David Davis comments on NHS bosses bullying GPs into sharing their patients data says


As published in the Daily Mail:
NHS bosses bullying Gps into sharing their patients data says MPs

Politicians yesterday accused NHS bosses of trying to bully’ family doctors into handing over patients’ medical files.

Forcing GPs to allow officials to harvest confidential records from next month is unacceptable’, MPs said.

Their comments come as a growing number of doctors join a rebellion against the scheme – with one saying he has been threatened with the sack and another accusing managers of Big Brother’ tactics.
Tory MP David Davis last night described it as a frankly disgraceful’ treatment of patient confidentiality.

He added: This is no doubt why a growing number of GPs are refusing to comply with the proposed scheme. It is frankly unacceptable for the NHS to attempt to bully those GPs to break their own duty of confidentiality to their patients.

Mr Davis, MP for Haltemprice and Howden in East Yorkshire, added: There is no information more sensitive than medical records, but it is entirely possible to collect enough useful medical data without trampling on patients’ privacy in this way.’

From next month, officials will begin harvesting data from the records of every patient in the country unless they have raised specific objections.

A growing number of GPs deeply oppose the scheme and at least four GPs – including one in Oxford who has been threatened with the sack – are defying bosses by opting-out the thousands of patients on their books.
NHS England, the authority that runs the health service, has now warned that it will look out for abnormal numbers’ of patient objections when the project begins next month.

If officials identify particular surgeries where nearly all patients have opted-out, GPs could be threatened with breach of contract notices’ – effectively the sack. One GP – Dr Gordon Gancz, who practises in Oxford – received such a warning last week after pledging not to pass on files from 4,000 patients.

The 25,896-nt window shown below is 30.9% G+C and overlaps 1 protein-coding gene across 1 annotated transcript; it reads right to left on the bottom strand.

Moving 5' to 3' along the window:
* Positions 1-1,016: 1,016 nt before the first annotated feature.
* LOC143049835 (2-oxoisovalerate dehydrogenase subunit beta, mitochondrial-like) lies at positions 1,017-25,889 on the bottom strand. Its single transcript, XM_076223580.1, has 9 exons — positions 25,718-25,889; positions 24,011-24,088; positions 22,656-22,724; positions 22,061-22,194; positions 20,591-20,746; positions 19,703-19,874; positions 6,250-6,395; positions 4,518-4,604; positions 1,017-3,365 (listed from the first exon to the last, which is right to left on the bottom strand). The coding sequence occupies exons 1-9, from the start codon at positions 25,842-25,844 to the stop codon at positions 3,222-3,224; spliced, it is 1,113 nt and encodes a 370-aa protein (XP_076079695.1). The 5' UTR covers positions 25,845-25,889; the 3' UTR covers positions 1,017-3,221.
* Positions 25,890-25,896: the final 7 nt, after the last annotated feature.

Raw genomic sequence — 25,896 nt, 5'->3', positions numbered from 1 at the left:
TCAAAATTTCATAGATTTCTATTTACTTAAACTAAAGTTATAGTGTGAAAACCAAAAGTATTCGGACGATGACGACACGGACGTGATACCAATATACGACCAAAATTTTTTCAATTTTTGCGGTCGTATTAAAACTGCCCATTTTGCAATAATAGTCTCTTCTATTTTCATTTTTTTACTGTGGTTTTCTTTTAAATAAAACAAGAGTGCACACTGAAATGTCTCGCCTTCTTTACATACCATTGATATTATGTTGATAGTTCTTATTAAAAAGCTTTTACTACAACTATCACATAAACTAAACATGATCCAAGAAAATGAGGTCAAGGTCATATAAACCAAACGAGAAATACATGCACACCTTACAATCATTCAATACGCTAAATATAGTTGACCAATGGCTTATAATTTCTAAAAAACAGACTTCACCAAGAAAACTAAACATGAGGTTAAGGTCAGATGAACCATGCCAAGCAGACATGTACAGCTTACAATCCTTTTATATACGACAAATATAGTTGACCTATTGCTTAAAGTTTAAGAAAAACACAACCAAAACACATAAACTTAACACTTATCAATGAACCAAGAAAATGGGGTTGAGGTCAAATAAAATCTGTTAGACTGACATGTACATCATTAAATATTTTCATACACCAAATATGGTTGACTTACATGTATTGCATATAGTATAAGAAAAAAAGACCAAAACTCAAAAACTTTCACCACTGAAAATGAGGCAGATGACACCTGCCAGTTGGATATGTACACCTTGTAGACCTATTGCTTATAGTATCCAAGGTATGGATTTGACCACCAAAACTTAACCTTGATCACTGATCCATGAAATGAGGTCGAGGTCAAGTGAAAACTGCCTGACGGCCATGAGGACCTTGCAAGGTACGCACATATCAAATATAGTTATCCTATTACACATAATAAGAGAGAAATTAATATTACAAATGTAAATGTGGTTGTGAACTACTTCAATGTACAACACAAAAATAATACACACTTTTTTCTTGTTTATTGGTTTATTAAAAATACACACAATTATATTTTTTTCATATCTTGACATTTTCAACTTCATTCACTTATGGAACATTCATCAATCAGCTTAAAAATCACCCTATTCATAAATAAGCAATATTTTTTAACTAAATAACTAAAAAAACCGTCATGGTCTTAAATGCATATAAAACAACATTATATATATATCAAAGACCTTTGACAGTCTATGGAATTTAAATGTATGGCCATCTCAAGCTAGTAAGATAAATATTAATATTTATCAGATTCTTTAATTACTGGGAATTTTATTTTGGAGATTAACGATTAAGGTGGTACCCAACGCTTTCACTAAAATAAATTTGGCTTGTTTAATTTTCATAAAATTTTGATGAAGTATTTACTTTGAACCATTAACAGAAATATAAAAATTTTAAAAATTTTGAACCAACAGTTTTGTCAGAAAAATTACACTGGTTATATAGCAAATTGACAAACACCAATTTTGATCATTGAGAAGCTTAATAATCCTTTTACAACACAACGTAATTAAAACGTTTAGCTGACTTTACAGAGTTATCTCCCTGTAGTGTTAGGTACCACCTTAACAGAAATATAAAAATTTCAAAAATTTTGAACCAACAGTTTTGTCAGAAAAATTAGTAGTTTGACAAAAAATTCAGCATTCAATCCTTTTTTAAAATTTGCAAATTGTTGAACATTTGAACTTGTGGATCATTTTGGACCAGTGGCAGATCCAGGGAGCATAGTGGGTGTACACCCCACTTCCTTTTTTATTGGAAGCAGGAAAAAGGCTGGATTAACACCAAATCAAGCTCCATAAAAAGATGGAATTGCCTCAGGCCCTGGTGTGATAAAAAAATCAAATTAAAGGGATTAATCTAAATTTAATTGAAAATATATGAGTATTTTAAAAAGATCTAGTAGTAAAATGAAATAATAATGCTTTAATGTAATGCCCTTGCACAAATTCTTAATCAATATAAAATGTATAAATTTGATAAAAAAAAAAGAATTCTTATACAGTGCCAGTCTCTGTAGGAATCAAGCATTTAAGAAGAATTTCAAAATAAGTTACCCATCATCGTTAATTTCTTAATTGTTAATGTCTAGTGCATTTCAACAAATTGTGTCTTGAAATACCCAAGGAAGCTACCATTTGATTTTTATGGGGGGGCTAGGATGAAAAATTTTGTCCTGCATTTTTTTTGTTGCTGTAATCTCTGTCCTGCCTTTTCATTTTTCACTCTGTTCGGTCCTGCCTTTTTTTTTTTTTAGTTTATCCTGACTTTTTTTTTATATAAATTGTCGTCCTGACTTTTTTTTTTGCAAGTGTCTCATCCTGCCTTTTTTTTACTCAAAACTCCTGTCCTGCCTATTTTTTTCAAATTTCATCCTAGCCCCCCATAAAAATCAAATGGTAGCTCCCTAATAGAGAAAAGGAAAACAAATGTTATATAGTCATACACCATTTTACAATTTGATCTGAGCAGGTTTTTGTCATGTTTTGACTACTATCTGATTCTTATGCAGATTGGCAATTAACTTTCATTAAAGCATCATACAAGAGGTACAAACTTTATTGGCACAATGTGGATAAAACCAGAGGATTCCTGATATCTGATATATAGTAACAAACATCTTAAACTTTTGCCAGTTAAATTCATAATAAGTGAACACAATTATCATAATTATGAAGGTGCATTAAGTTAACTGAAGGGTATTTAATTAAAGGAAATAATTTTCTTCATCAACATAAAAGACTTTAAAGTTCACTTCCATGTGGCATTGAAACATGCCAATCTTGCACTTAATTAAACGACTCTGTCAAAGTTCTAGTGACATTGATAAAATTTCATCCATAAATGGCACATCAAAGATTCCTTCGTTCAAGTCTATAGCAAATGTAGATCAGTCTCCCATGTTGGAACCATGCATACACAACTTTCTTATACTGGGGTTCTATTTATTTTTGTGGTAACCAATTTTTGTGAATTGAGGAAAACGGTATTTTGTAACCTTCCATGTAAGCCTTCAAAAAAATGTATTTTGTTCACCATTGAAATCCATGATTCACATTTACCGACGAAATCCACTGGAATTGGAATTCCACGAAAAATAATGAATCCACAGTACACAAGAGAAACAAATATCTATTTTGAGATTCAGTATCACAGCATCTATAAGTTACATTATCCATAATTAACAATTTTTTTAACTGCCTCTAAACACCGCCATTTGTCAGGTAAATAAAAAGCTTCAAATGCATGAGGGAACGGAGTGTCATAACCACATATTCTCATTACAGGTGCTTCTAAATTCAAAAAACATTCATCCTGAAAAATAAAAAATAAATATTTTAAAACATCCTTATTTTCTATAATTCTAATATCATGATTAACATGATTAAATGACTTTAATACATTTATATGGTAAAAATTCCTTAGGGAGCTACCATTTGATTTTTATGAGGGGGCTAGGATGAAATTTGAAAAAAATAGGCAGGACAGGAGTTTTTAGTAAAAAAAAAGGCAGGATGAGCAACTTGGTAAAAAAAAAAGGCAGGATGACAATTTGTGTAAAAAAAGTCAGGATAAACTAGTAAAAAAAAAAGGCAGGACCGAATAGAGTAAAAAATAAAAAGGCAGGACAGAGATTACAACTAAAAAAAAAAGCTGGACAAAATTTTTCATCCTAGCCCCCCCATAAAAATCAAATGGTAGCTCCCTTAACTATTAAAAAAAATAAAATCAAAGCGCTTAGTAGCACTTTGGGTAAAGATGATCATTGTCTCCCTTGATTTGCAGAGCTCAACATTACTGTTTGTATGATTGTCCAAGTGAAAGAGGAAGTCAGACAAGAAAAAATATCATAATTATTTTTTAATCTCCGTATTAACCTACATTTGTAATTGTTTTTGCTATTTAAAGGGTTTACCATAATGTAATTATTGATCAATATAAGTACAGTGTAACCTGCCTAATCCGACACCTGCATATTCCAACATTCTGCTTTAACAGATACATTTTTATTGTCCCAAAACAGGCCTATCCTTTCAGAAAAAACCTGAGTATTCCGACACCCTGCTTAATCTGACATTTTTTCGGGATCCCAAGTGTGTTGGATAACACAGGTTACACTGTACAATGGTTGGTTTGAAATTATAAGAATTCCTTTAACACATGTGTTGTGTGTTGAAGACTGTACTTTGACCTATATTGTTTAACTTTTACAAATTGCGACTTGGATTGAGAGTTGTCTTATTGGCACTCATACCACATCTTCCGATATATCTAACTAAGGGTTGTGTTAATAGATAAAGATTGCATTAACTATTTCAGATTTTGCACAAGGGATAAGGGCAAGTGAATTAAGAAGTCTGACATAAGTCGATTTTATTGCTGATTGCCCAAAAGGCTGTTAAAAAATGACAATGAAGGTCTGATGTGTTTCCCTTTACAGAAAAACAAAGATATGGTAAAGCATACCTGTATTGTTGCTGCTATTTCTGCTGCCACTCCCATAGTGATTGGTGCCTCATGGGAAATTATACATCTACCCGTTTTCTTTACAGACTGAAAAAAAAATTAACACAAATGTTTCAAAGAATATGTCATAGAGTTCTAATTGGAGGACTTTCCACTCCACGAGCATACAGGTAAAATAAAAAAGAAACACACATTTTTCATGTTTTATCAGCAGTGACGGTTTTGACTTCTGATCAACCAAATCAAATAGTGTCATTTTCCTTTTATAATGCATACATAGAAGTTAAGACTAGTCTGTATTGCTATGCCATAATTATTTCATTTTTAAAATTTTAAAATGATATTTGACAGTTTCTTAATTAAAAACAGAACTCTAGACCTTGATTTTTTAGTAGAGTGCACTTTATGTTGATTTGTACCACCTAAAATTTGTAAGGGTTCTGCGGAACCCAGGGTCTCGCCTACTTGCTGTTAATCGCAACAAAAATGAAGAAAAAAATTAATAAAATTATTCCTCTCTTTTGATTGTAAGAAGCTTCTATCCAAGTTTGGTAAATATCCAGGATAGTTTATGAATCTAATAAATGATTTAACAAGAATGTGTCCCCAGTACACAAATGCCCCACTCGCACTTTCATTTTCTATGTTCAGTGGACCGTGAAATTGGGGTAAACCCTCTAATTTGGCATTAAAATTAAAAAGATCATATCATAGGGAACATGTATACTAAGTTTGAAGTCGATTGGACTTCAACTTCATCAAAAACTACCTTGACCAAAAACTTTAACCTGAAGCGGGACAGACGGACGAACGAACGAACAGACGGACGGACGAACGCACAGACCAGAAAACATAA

And Dr John McCormack, a GP in South Woodham Ferrers, Essex, is opting out all his patients unless they have told him otherwise. He said: GPs are caught in the crossfire. On the one hand we are told that we are responsible for our patients’ records.

On the other you have Big Brother in the guise of NHS England saying that if you don’t hand over all the records they will come and knock on your door and give you a very hard time.’

He said the possibility of being visited for not fully complying with the scheme represented a little threat’ that the NHS is going to come and take away your contract’.

NHS England claims the data will be used to improve healthcare by highlighting areas with long waiting times or where patients are not being prescribed a certain medication.

But there are concerns that it could be sold to profit-making private firms – or insurers that could use it to hike up premiums for some patients.

Doctors also fear patients will be deterred from divulging personal information about their lifestyle or symptoms in case it falls into the wrong hands – which could mean serious illnesses are missed. Patients can opt-out of the scheme by telling their doctor during a routine appointment, over the phone, by a letter or an email – but the method will vary between surgeries.

Bristol North West MP Charlotte Leslie, who sits on the Commons Health Select Committee, said: Anything to do with patient data has to be handled extremely carefully. For GP surgeries to be so concerned about it is worrying. There should not be any question at all about the data being sold on to private companies.

It would be better for people to own their own data – securely – in a similar way to online banking, so they can decide and it would encourage people to take more interest in their health.’
NHS England said no action would be taken against GPs until next month, when the project is expected to begin.

Officials will work with the two main doctor unions, the British Medical Association and the Royal College of GPs to review abnormal numbers of patient objections,’ it said. A spokesman added that GPs who do not supply patients’ data are effectively breaking the law.

Before today, we agreed with the BMA and RCGP that we would work with them to review cases of abnormal numbers of patient objections. However, this review will take place once extractions begin, not before.
As discussed, although GPs will be in breach of the Health and Social Care Act if they do not participate in the first extractions of data, those first extractions will not take place before March.’